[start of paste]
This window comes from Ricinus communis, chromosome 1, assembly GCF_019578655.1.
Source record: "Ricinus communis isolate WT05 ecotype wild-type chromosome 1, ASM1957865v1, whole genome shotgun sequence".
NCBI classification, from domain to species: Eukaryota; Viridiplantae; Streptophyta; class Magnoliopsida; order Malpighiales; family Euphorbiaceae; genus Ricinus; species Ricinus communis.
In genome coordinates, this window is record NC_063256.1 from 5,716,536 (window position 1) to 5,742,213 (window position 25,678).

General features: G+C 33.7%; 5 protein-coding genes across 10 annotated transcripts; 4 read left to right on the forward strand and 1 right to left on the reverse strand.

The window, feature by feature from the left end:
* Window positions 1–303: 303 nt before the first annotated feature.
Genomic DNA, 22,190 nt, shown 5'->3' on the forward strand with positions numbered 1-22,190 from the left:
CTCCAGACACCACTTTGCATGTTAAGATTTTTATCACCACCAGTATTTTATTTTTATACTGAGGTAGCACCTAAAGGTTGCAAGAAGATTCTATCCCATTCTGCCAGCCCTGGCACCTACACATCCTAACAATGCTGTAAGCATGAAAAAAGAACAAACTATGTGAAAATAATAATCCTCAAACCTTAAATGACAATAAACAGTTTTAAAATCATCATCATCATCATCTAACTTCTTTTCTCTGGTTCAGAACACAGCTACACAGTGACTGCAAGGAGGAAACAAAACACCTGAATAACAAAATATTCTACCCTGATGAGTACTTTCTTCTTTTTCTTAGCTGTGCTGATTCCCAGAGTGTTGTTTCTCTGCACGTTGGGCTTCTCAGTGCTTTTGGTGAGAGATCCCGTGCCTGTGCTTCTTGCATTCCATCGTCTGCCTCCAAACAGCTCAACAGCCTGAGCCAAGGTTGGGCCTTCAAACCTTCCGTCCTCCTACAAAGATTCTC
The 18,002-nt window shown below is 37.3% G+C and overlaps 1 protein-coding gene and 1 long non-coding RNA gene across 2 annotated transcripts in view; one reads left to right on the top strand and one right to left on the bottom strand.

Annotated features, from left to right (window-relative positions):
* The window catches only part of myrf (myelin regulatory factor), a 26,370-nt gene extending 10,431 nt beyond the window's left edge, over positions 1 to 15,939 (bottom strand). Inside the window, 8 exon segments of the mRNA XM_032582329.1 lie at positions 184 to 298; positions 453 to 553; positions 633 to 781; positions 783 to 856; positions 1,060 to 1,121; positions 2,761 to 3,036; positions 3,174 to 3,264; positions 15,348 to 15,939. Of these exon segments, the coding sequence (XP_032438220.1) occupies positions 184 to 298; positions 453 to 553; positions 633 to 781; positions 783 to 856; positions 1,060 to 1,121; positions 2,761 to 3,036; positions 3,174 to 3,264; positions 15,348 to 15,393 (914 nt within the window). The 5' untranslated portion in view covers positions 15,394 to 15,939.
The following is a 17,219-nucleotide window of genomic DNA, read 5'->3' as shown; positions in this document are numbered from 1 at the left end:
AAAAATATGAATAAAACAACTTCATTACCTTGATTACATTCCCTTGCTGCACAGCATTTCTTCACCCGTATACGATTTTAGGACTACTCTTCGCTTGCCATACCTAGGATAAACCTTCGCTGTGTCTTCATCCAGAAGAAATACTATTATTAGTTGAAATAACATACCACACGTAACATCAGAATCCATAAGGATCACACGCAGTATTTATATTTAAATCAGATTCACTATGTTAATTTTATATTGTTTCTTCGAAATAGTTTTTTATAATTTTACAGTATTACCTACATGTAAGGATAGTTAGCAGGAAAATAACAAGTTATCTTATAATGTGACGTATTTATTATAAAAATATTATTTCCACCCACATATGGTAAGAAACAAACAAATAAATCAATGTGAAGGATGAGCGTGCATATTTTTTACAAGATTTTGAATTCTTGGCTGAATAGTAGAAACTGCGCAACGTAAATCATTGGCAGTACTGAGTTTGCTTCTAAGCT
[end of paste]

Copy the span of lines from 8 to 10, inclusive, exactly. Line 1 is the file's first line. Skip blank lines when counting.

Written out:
Genomic DNA, 22,190 nt, shown 5'->3' on the forward strand with positions numbered 1-22,190 from the left:
CTCCAGACACCACTTTGCATGTTAAGATTTTTATCACCACCAGTATTTTATTTTTATACTGAGGTAGCACCTAAAGGTTGCAAGAAGATTCTATCCCATTCTGCCAGCCCTGGCACCTACACATCCTAACAATGCTGTAAGCATGAAAAAAGAACAAACTATGTGAAAATAATAATCCTCAAACCTTAAATGACAATAAACAGTTTTAAAATCATCATCATCATCATCTAACTTCTTTTCTCTGGTTCAGAACACAGCTACACAGTGACTGCAAGGAGGAAACAAAACACCTGAATAACAAAATATTCTACCCTGATGAGTACTTTCTTCTTTTTCTTAGCTGTGCTGATTCCCAGAGTGTTGTTTCTCTGCACGTTGGGCTTCTCAGTGCTTTTGGTGAGAGATCCCGTGCCTGTGCTTCTTGCATTCCATCGTCTGCCTCCAAACAGCTCAACAGCCTGAGCCAAGGTTGGGCCTTCAAACCTTCCGTCCTCCTACAAAGATTCTC
The 18,002-nt window shown below is 37.3% G+C and overlaps 1 protein-coding gene and 1 long non-coding RNA gene across 2 annotated transcripts in view; one reads left to right on the top strand and one right to left on the bottom strand.